Challenges : Clustree, the software that facilitates the promotion of internal employees
Why recruit experts from elsewhere when there are talents available within the company? Because of the lack of knowledge about these hidden potential candidates. The argument doesn’t stand anymore...
Sorting through CVs with big data would streamline the selection and give everyone a chance. Sorting through CVs with big data would streamline the selection and give everyone a chance.
Going from HR manager to business developer within the same company is now possible. “Our technology, which processes information from CVs online and from our customers, like GDF Suez, identifies the skills needed to fill a vacancy," explains Clustree’s founder, Bénédicte de Raphélis Soissan. "Then the software recommends a list of internal profiles from various departments.”
Positions occupied, performance, and attendance: the algorithm used by Clustree analyzes thousands of career paths to optimize job conversions. This truly innovative solution has attracted some investors. Last month, the company raised 600,000 euros with Alven Capital Fund. The objective of Clustree is twofold: to use the hidden talents of employees instead of hiring, and to anticipate unique job jumps.
For example, Bénédicte de Raphélis Soissan found that managers and business developers shared a common overview of the company, crucial for filling these two positions. Its solution breaks with conventional wisdom: "We always say that an HR manager doesn’t know how to sell or develop an activity, because they deal with humans, when that's completely false. We must decompartmentalize jobs and give value to skills, rather than to training." There’s clearly no need to get a business degree for a sales executive position. The potential takes precedence over the CV.
This transversal approach to jobs brings to mind a study completed in 2013 by the firm Evolv. The optimization specialist for employee performance had already demonstrated that there was no serious correlation between a candidate’s success in a new position and the experience they had gained in the past.
"But HR services are afraid to change their recruitment methods,” says the founder of Clustree. "By showing, with supporting data, that some career jumps bring complete satisfaction to employers, I have to be able to overcome their reluctance. A large percentage of conversion takes place among senior executives, because they are trusted. But in reality, everyone has untapped skills!" For Jacques Froissant, CEO of recruitment 2.0 for Altaïde, this technology would also reduce discrimination: "Human intervention is not always pragmatic in terms of recruitment. HR often tends to take arbitrary factors into account, such as age, sex, or nationality. Sorting through CVs with big data would streamline the selection and give everyone a chance."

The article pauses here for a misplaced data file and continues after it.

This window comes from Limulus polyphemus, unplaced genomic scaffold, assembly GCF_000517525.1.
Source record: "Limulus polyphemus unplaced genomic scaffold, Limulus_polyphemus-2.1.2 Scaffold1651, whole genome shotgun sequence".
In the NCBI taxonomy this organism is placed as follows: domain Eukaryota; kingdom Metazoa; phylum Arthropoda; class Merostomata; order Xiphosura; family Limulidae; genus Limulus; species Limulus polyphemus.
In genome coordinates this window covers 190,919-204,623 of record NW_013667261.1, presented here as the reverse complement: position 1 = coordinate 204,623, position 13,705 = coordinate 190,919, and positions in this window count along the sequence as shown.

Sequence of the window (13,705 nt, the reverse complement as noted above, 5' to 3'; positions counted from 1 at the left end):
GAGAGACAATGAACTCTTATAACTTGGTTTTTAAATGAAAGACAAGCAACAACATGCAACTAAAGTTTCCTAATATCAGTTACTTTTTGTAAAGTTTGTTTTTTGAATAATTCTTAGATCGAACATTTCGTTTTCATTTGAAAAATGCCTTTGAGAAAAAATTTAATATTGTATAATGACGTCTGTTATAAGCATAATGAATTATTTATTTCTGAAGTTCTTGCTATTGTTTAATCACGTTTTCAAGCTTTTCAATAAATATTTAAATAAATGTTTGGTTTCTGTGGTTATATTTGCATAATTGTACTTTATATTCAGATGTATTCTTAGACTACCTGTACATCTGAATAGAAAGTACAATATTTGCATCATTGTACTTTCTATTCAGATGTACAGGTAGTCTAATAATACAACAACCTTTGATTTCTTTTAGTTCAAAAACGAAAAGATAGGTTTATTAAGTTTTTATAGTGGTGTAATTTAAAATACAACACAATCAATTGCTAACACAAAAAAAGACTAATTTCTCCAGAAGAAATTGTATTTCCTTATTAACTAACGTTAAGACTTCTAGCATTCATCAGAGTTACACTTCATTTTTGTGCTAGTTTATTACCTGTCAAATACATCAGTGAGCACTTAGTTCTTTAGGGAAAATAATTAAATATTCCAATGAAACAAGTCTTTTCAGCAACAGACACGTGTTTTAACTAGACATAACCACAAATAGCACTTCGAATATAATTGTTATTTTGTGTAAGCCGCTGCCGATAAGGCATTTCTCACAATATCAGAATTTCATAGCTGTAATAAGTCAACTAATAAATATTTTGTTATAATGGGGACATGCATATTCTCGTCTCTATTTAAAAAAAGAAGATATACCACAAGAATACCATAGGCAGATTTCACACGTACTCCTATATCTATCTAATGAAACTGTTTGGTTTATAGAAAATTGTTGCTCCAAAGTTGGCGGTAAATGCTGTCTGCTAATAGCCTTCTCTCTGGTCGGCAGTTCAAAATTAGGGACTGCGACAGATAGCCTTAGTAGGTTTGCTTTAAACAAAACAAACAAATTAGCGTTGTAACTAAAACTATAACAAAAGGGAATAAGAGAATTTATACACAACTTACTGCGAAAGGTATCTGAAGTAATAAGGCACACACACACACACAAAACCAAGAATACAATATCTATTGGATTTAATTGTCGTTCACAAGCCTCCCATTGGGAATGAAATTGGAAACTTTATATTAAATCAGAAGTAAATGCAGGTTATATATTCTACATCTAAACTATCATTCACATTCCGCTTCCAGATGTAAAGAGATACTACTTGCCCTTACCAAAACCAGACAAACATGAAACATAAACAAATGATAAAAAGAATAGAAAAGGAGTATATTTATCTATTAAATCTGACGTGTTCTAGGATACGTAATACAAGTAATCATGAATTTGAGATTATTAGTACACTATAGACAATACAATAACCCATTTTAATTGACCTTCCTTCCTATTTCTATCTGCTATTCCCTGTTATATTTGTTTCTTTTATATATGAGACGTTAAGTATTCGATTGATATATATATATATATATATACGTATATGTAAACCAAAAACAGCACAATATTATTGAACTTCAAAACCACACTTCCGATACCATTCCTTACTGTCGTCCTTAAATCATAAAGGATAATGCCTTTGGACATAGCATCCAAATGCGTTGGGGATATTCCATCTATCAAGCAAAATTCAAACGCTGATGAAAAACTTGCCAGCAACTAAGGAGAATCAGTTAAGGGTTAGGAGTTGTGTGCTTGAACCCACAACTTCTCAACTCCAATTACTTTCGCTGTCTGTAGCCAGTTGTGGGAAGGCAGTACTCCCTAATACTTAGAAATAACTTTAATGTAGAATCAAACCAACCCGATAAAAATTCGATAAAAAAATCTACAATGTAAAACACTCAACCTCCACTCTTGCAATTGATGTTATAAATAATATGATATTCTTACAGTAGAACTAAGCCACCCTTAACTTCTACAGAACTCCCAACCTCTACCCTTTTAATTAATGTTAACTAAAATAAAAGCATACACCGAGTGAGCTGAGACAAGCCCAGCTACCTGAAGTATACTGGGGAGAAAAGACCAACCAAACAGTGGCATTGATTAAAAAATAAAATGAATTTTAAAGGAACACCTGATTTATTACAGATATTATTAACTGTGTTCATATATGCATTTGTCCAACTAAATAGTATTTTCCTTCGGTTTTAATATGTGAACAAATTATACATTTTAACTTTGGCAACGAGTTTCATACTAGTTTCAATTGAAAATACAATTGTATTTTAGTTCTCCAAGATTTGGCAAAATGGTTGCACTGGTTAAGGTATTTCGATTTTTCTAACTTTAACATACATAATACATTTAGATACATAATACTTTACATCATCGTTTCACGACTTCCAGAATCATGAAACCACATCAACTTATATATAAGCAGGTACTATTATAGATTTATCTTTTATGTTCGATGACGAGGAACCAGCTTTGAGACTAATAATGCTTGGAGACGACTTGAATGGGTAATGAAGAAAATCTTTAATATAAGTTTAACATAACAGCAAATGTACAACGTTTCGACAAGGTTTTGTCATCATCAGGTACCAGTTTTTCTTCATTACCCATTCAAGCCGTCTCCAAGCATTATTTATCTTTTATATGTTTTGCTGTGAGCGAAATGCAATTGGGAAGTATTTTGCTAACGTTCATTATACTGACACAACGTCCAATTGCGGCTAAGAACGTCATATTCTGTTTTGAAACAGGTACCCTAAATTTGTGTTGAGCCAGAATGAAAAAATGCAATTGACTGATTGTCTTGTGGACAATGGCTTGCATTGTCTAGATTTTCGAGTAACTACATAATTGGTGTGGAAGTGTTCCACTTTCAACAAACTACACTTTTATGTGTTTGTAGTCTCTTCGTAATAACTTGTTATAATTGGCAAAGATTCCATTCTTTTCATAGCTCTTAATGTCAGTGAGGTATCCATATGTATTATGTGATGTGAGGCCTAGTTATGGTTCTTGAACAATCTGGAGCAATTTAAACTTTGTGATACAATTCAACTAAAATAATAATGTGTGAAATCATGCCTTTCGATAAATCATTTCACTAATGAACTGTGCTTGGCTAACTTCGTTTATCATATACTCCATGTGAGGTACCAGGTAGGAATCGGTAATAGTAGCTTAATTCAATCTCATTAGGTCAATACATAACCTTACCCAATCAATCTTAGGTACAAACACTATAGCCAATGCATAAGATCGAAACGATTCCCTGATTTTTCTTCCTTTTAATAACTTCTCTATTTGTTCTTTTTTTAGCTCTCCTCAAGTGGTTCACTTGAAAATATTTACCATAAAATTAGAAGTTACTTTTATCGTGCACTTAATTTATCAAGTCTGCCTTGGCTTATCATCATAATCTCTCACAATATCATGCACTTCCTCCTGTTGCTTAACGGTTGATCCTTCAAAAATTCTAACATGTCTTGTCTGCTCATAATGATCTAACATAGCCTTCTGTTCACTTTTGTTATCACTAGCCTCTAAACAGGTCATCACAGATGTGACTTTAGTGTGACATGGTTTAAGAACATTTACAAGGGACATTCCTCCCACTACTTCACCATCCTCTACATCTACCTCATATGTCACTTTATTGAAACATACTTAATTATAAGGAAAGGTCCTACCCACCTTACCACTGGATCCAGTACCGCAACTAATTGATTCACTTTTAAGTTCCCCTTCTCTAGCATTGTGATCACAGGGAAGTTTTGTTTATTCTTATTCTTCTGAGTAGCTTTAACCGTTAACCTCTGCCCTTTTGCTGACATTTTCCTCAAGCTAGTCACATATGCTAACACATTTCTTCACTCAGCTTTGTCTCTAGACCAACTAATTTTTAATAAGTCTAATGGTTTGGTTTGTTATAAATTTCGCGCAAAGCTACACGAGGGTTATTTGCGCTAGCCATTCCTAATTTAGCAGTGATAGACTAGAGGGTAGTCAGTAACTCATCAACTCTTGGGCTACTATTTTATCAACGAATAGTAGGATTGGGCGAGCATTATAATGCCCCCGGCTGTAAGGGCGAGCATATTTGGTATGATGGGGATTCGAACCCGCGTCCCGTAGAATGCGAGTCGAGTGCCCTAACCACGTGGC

A 30% savings
Clustree would offer another advantage: creating substantial savings for hiring, by placing value on talent that’s already present in the company. "On average, recruitment costs using a specialized firm amount to 25,000 euros per person," says Bénédicte de Raphélis Soissan. "My solution could reduce the annual hiring budget by 30%. That’s three million euros in savings each year by a company like GDF Suez, which has over 200,000 employees."
Despite the undeniable advantages of this new solution, Jacques Froissant isn’t worried about the future of headhunters: "For the current time, this type of algorithm is only useful for very large companies. And above all, it still doesn’t replace human expertise, which remains crucial in recommending a candidate."
But the head of Altaïde recognizes the importance of these emerging tools: "At LinkedIn, 400 people are working on big data to improve their software's matching. The Clustree recruitment technique could be applied across the board.”